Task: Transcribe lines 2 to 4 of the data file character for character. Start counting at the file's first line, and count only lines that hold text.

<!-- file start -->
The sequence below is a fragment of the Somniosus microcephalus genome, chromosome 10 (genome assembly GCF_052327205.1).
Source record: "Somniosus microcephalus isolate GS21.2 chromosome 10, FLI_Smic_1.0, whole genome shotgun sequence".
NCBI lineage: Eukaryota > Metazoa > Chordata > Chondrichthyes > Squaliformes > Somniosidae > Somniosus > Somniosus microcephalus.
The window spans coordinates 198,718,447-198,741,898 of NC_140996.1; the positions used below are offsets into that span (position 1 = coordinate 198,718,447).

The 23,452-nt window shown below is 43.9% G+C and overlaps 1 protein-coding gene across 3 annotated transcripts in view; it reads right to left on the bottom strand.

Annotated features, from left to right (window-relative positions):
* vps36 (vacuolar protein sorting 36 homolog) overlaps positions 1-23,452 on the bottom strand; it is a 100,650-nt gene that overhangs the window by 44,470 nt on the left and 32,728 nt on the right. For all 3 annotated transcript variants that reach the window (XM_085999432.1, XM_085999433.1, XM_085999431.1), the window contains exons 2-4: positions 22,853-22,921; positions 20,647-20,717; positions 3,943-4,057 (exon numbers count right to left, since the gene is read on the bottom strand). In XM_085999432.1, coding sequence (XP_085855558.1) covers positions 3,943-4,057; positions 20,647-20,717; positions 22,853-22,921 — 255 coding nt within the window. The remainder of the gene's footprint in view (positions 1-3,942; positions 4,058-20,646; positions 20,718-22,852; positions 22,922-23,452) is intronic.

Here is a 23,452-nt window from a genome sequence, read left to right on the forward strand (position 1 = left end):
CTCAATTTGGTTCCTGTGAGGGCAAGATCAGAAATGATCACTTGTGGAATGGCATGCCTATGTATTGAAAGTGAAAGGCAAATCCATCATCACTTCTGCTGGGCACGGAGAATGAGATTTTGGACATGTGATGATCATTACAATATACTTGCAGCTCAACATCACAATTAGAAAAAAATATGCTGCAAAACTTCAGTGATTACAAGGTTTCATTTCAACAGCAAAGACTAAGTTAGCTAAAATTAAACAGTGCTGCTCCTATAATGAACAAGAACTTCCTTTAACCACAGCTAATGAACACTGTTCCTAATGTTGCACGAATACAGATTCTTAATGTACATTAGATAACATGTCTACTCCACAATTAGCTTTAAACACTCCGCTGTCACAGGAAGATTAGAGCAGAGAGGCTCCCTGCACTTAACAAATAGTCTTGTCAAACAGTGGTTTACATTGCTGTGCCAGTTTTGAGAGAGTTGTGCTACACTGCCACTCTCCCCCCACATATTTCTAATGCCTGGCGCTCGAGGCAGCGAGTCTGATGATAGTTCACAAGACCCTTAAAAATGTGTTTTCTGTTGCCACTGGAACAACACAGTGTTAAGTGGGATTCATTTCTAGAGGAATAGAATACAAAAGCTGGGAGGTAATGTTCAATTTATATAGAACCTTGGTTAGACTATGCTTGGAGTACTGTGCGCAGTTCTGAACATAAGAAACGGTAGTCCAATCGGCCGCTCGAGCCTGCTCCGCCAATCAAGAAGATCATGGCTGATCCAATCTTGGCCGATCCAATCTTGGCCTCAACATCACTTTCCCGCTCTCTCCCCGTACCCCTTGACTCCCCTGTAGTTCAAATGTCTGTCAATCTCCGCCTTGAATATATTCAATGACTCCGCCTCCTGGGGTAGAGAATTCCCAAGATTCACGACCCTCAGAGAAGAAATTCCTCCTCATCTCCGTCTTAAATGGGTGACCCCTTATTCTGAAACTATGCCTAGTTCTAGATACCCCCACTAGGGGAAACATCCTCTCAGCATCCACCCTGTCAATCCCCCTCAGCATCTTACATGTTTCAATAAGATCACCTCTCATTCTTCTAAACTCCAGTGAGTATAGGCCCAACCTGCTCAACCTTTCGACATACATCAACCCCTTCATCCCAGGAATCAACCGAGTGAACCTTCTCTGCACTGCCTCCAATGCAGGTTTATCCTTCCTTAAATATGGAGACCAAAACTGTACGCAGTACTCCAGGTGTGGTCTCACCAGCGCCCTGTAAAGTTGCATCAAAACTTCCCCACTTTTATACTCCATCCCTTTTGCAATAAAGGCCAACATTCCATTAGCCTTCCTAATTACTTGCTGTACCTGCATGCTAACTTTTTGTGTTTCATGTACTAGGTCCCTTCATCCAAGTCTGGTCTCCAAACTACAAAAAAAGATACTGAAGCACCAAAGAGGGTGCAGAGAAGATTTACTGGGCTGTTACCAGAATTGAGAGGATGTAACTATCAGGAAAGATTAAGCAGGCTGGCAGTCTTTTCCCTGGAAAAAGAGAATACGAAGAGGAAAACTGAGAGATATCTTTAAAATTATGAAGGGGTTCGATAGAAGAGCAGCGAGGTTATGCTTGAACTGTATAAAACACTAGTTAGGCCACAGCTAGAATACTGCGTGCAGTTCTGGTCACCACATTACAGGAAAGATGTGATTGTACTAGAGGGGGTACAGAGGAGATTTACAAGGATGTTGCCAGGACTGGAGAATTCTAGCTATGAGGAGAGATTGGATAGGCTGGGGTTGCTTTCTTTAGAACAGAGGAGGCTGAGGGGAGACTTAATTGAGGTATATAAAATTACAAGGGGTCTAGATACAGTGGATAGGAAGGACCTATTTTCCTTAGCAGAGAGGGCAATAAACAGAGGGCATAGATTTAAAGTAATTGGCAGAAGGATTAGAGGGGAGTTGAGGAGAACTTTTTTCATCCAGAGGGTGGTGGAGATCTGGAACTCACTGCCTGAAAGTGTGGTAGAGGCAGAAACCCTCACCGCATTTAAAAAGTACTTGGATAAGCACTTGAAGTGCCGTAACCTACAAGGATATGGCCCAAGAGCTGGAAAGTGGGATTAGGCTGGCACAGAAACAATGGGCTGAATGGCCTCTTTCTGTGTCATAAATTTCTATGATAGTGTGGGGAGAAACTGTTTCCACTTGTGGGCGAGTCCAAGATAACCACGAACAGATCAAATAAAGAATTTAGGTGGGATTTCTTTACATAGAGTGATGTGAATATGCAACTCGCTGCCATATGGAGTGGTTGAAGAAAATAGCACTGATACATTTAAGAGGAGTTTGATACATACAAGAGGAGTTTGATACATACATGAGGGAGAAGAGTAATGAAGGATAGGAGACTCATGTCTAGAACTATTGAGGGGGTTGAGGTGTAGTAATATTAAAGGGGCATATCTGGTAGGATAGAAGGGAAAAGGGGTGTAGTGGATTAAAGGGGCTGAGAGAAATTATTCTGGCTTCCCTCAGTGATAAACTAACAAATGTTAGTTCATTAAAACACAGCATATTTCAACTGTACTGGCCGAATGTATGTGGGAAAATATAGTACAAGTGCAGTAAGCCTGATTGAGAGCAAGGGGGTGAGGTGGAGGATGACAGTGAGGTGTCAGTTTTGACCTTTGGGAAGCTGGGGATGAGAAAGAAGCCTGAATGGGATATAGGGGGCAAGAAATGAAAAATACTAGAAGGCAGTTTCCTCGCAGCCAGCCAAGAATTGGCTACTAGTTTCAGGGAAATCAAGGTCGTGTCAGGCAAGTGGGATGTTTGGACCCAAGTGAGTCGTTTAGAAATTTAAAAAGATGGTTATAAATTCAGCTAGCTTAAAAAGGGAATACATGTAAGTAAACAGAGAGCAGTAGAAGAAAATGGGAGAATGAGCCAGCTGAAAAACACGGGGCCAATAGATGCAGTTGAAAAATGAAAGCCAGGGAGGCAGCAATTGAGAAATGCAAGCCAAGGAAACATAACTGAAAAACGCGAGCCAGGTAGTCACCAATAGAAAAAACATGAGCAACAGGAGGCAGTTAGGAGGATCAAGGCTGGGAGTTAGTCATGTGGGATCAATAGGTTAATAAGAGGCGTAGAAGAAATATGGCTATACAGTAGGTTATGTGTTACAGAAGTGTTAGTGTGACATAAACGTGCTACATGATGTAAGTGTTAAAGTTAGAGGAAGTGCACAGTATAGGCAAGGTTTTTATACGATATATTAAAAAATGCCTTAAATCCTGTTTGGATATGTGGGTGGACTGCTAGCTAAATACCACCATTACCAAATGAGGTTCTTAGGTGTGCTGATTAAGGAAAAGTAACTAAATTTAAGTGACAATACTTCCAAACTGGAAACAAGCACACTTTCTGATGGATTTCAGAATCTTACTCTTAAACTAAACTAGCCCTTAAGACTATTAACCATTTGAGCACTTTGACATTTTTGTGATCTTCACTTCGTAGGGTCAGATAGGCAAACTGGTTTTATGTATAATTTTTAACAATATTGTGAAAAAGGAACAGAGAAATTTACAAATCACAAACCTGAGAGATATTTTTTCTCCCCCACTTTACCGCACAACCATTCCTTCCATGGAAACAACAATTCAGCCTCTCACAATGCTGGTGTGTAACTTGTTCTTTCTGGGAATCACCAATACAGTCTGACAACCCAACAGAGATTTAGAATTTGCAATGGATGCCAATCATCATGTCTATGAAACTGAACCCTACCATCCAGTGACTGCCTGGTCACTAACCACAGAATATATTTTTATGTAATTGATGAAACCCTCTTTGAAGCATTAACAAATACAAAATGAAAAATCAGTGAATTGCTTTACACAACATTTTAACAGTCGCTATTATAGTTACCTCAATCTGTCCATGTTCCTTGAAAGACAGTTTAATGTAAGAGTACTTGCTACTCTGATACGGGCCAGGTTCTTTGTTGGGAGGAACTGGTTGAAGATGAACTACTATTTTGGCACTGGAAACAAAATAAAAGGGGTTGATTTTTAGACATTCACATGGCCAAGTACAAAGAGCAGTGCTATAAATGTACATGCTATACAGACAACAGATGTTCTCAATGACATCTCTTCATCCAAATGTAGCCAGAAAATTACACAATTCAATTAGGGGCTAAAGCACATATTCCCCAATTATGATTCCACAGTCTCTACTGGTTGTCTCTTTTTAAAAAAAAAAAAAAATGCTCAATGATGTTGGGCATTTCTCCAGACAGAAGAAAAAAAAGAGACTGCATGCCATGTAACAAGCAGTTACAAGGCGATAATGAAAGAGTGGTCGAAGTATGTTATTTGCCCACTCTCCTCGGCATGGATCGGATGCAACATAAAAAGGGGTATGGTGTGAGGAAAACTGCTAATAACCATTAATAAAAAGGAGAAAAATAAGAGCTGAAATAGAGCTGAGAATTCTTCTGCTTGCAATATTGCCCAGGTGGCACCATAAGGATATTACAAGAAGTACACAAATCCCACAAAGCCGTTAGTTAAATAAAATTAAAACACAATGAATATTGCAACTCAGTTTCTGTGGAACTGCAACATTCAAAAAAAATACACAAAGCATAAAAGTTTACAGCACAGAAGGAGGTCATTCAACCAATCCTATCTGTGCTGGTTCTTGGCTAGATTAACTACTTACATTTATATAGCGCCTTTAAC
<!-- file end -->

Source record: "Somniosus microcephalus isolate GS21.2 chromosome 10, FLI_Smic_1.0, whole genome shotgun sequence".
NCBI lineage: Eukaryota > Metazoa > Chordata > Chondrichthyes > Squaliformes > Somniosidae > Somniosus > Somniosus microcephalus.
The window spans coordinates 198,718,447-198,741,898 of NC_140996.1; the positions used below are offsets into that span (position 1 = coordinate 198,718,447).